“How many lessons do I need to teach you, Mark?! Another one?! And another?! I guess it’s time for one more! Come here!”
Mark started to cry. “No, Dad. Please.”
I couldn’t move. I knew that plea all too well. To leave, or stand idly by, knowing what was sure to come next, would be as damaging as what that bastard was about to do.
“What are you doing? Let’s go!” Paul said, and then flew out into the yard.
I turned and opened the basement door. Mr. Baxter had Mark pinned against the wall by the stereo, his arm cocked back with a fist. The record skipped. I’d say it was comically timed to my entrance, but the situation was anything but.
I’ve carried on a lot about how strange Mr. Baxter was. How he seemed to thrive on using the fear of damnation as a demented teaching tool, to kids who had been taught throughout their lives that Hell was no place to wind up. Throughout lessons failing in everything but illustrating the absurdity of it all, he had been kind. He had been patient and good. A seemingly willing volunteer to God. In that moment, the fog had lifted. Like with the ridiculous things he preached, he had fully veiled the truth of himself.
Mr. Baxter’s head snapped in my direction.
“I thought I told you to-”
My mouth opened, but nothing came out. My breath caught in my chest. My eyes were no longer looking at Mr. Baxter or Mark. The anger that had blazing within them turned to absolute terror, trained on the open laundry room door.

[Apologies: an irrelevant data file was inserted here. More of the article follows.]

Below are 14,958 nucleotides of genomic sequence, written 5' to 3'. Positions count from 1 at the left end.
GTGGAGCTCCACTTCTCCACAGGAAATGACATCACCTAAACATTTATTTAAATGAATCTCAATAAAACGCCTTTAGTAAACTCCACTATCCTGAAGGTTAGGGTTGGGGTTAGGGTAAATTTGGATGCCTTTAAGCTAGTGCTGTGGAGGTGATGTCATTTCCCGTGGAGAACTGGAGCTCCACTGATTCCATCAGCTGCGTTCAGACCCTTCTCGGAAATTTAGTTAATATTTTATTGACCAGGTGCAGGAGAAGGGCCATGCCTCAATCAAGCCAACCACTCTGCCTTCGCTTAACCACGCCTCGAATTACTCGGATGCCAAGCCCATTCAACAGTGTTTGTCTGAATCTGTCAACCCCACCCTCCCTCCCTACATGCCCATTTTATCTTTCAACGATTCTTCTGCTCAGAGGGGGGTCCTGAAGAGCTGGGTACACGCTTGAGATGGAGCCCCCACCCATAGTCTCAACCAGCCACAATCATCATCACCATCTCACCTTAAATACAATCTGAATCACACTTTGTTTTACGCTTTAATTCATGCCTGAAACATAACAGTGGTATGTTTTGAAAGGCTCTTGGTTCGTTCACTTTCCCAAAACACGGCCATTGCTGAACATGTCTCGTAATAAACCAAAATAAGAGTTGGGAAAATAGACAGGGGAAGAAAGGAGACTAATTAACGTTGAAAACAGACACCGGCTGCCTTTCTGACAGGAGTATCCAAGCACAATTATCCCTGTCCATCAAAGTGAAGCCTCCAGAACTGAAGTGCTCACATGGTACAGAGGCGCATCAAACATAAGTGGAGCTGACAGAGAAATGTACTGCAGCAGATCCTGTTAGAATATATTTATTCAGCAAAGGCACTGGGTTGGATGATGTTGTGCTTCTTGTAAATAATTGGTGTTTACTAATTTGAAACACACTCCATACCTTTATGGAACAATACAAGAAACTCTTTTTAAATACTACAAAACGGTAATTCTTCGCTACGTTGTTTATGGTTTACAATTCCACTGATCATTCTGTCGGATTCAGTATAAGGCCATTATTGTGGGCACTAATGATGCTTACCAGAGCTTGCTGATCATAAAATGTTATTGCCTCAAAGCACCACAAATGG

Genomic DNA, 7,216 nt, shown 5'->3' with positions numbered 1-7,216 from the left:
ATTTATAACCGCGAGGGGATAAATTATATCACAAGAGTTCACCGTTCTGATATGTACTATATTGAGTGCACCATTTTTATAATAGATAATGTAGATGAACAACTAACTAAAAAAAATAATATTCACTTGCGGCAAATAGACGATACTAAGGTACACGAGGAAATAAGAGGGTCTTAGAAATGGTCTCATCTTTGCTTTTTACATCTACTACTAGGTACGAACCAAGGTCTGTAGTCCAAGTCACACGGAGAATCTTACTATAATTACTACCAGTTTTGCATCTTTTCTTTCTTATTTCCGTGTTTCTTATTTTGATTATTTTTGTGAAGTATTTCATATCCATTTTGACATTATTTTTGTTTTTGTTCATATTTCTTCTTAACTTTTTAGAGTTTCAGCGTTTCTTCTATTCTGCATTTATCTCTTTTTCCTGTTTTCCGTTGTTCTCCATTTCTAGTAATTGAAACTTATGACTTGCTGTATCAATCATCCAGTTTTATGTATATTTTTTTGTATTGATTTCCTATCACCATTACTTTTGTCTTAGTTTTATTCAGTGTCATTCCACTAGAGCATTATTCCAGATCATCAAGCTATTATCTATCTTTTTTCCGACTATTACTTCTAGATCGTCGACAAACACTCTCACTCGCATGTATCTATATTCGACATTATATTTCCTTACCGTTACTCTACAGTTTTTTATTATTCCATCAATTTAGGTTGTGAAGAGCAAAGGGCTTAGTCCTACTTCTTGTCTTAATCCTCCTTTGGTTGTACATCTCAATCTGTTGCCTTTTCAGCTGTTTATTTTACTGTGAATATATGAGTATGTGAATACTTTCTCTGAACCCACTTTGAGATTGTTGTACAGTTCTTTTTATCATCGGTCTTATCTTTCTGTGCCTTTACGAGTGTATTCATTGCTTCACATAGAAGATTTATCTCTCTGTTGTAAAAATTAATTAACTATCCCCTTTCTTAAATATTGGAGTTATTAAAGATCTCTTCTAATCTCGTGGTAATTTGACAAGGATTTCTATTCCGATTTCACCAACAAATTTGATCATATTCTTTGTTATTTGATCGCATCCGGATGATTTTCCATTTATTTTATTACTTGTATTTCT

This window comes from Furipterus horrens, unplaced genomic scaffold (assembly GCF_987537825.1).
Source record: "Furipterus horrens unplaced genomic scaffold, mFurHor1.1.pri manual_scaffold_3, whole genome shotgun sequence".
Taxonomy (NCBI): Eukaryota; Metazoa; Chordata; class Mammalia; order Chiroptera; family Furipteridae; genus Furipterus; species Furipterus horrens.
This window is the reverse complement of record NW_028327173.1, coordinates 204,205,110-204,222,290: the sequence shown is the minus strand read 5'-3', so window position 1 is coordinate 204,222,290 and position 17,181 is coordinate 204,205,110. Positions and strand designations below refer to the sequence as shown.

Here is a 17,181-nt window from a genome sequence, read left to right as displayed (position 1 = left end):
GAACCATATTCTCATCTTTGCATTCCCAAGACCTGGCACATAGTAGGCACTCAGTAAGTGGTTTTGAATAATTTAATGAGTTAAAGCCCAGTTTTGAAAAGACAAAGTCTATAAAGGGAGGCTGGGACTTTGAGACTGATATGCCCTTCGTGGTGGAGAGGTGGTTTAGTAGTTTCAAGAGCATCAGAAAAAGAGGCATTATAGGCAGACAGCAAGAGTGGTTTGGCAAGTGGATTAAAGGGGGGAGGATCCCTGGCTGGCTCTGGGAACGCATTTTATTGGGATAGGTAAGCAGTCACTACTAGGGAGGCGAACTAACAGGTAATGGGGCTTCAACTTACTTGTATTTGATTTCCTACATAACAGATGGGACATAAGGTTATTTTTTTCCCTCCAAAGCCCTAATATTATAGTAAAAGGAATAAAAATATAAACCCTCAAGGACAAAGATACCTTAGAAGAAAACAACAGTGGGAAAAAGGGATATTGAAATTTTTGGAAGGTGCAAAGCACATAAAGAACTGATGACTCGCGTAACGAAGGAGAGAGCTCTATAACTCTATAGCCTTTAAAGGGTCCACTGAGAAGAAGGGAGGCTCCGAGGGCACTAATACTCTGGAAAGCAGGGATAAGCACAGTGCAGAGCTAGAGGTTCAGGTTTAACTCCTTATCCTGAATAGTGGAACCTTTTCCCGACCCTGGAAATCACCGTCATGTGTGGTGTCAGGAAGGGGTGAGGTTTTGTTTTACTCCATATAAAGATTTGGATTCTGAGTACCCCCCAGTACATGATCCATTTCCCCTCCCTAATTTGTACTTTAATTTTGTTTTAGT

The being floated into the room.
Mr. Baxter dropped his arm and flattened himself against the wall next to his son. The record played on.
Tattered dark brown robes draped over what was mostly human-shaped, drifting about it within a nonexistent wind. Swirls of debris and filth floated within the gaps of the cloth. Though they could have been flies, as the sounds of Led Zeppelin seemed drowned out by a skittering, hissing sound that bordered on radio static. There was no face, no real body parts at all. Just a thing. I would say it stood about seven feet tall, but that wouldn’t be quite accurate. Because the best I could tell, it was floating. The thing drifted closer to the Baxters. Mark continued to cry. Mr. Baxter looked as though he might start. Neither one said a word.
A long piece of the thing’s robe lifted, as though carried by an arm that wasn’t there, pointing, at the abusive wretch against the wall. It spoke.
Mr. Baxter broke down and slid to the floor. His mouth moved the words of “Our Father,” though I couldn’t hear him over the hissing, the music, and the throbbing in my head.
Mark didn’t follow suit. Instead, he ran over and stood beside me.
“NO,” it hissed again.
“No. I know. I know,” Mr. Baxter whimpered. “I’m sorry. I’m sorry. I know you said no. I won’t do it again. I won’t do it again. I won’t!”